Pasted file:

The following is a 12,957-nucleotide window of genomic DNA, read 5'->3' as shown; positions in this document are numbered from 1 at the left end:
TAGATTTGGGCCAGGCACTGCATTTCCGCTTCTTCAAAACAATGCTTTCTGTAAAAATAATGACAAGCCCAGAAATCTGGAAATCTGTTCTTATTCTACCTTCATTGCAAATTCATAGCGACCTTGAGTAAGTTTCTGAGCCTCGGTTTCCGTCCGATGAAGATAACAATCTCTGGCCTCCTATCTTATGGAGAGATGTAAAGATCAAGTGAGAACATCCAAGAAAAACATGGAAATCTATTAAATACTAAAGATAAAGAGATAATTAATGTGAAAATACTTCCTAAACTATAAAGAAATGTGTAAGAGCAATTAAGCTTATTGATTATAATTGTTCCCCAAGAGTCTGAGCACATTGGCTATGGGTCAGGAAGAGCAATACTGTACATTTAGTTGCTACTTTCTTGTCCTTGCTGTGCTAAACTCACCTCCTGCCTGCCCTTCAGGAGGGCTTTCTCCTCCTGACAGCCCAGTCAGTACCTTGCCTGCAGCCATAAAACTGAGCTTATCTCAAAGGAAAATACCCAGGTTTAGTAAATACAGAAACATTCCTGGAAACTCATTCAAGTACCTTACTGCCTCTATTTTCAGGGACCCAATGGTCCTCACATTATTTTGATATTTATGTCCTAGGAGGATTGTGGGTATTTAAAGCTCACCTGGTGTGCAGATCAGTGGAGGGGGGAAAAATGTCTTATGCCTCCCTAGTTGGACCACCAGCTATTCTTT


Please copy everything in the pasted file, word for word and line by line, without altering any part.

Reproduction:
The following is a 12,957-nucleotide window of genomic DNA, read 5'->3' as shown; positions in this document are numbered from 1 at the left end:
TAGATTTGGGCCAGGCACTGCATTTCCGCTTCTTCAAAACAATGCTTTCTGTAAAAATAATGACAAGCCCAGAAATCTGGAAATCTGTTCTTATTCTACCTTCATTGCAAATTCATAGCGACCTTGAGTAAGTTTCTGAGCCTCGGTTTCCGTCCGATGAAGATAACAATCTCTGGCCTCCTATCTTATGGAGAGATGTAAAGATCAAGTGAGAACATCCAAGAAAAACATGGAAATCTATTAAATACTAAAGATAAAGAGATAATTAATGTGAAAATACTTCCTAAACTATAAAGAAATGTGTAAGAGCAATTAAGCTTATTGATTATAATTGTTCCCCAAGAGTCTGAGCACATTGGCTATGGGTCAGGAAGAGCAATACTGTACATTTAGTTGCTACTTTCTTGTCCTTGCTGTGCTAAACTCACCTCCTGCCTGCCCTTCAGGAGGGCTTTCTCCTCCTGACAGCCCAGTCAGTACCTTGCCTGCAGCCATAAAACTGAGCTTATCTCAAAGGAAAATACCCAGGTTTAGTAAATACAGAAACATTCCTGGAAACTCATTCAAGTACCTTACTGCCTCTATTTTCAGGGACCCAATGGTCCTCACATTATTTTGATATTTATGTCCTAGGAGGATTGTGGGTATTTAAAGCTCACCTGGTGTGCAGATCAGTGGAGGGGGGAAAAATGTCTTATGCCTCCCTAGTTGGACCACCAGCTATTCTTT